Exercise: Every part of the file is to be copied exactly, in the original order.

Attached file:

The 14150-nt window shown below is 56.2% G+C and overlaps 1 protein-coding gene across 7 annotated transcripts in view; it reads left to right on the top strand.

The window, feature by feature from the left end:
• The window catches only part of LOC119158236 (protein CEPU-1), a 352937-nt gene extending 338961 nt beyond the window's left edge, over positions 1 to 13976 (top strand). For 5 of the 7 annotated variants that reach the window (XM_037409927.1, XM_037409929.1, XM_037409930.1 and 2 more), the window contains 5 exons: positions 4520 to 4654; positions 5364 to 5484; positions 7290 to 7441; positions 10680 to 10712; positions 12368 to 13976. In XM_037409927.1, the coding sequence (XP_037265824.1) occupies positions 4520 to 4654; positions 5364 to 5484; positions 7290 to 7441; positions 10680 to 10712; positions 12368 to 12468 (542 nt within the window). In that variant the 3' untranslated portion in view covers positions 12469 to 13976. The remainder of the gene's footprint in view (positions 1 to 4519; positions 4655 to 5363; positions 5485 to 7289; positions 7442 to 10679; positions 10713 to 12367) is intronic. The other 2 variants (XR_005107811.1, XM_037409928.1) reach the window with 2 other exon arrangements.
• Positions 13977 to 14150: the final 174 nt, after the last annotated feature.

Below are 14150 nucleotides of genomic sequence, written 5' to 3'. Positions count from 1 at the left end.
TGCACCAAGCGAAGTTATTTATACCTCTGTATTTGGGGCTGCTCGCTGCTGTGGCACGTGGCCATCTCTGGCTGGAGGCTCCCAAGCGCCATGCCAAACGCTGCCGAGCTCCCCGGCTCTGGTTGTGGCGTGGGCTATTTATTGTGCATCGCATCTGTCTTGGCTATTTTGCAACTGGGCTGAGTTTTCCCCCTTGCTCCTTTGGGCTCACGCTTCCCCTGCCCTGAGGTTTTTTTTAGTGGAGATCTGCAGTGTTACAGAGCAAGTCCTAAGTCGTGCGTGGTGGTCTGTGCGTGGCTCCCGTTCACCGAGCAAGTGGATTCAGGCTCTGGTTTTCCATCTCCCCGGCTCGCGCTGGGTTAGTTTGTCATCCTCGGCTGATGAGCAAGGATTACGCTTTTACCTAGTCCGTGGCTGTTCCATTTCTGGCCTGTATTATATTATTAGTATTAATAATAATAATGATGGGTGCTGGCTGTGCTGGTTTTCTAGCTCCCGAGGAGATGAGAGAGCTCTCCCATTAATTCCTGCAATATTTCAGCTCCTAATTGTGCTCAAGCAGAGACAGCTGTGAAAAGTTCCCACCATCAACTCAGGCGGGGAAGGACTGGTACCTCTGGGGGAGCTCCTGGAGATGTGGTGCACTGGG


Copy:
The 14150-nt window shown below is 56.2% G+C and overlaps 1 protein-coding gene across 7 annotated transcripts in view; it reads left to right on the top strand.

The window, feature by feature from the left end:
• The window catches only part of LOC119158236 (protein CEPU-1), a 352937-nt gene extending 338961 nt beyond the window's left edge, over positions 1 to 13976 (top strand). For 5 of the 7 annotated variants that reach the window (XM_037409927.1, XM_037409929.1, XM_037409930.1 and 2 more), the window contains 5 exons: positions 4520 to 4654; positions 5364 to 5484; positions 7290 to 7441; positions 10680 to 10712; positions 12368 to 13976. In XM_037409927.1, the coding sequence (XP_037265824.1) occupies positions 4520 to 4654; positions 5364 to 5484; positions 7290 to 7441; positions 10680 to 10712; positions 12368 to 12468 (542 nt within the window). In that variant the 3' untranslated portion in view covers positions 12469 to 13976. The remainder of the gene's footprint in view (positions 1 to 4519; positions 4655 to 5363; positions 5485 to 7289; positions 7442 to 10679; positions 10713 to 12367) is intronic. The other 2 variants (XR_005107811.1, XM_037409928.1) reach the window with 2 other exon arrangements.
• Positions 13977 to 14150: the final 174 nt, after the last annotated feature.

Below are 14150 nucleotides of genomic sequence, written 5' to 3'. Positions count from 1 at the left end.
TGCACCAAGCGAAGTTATTTATACCTCTGTATTTGGGGCTGCTCGCTGCTGTGGCACGTGGCCATCTCTGGCTGGAGGCTCCCAAGCGCCATGCCAAACGCTGCCGAGCTCCCCGGCTCTGGTTGTGGCGTGGGCTATTTATTGTGCATCGCATCTGTCTTGGCTATTTTGCAACTGGGCTGAGTTTTCCCCCTTGCTCCTTTGGGCTCACGCTTCCCCTGCCCTGAGGTTTTTTTTAGTGGAGATCTGCAGTGTTACAGAGCAAGTCCTAAGTCGTGCGTGGTGGTCTGTGCGTGGCTCCCGTTCACCGAGCAAGTGGATTCAGGCTCTGGTTTTCCATCTCCCCGGCTCGCGCTGGGTTAGTTTGTCATCCTCGGCTGATGAGCAAGGATTACGCTTTTACCTAGTCCGTGGCTGTTCCATTTCTGGCCTGTATTATATTATTAGTATTAATAATAATAATGATGGGTGCTGGCTGTGCTGGTTTTCTAGCTCCCGAGGAGATGAGAGAGCTCTCCCATTAATTCCTGCAATATTTCAGCTCCTAATTGTGCTCAAGCAGAGACAGCTGTGAAAAGTTCCCACCATCAACTCAGGCGGGGAAGGACTGGTACCTCTGGGGGAGCTCCTGGAGATGTGGTGCACTGGG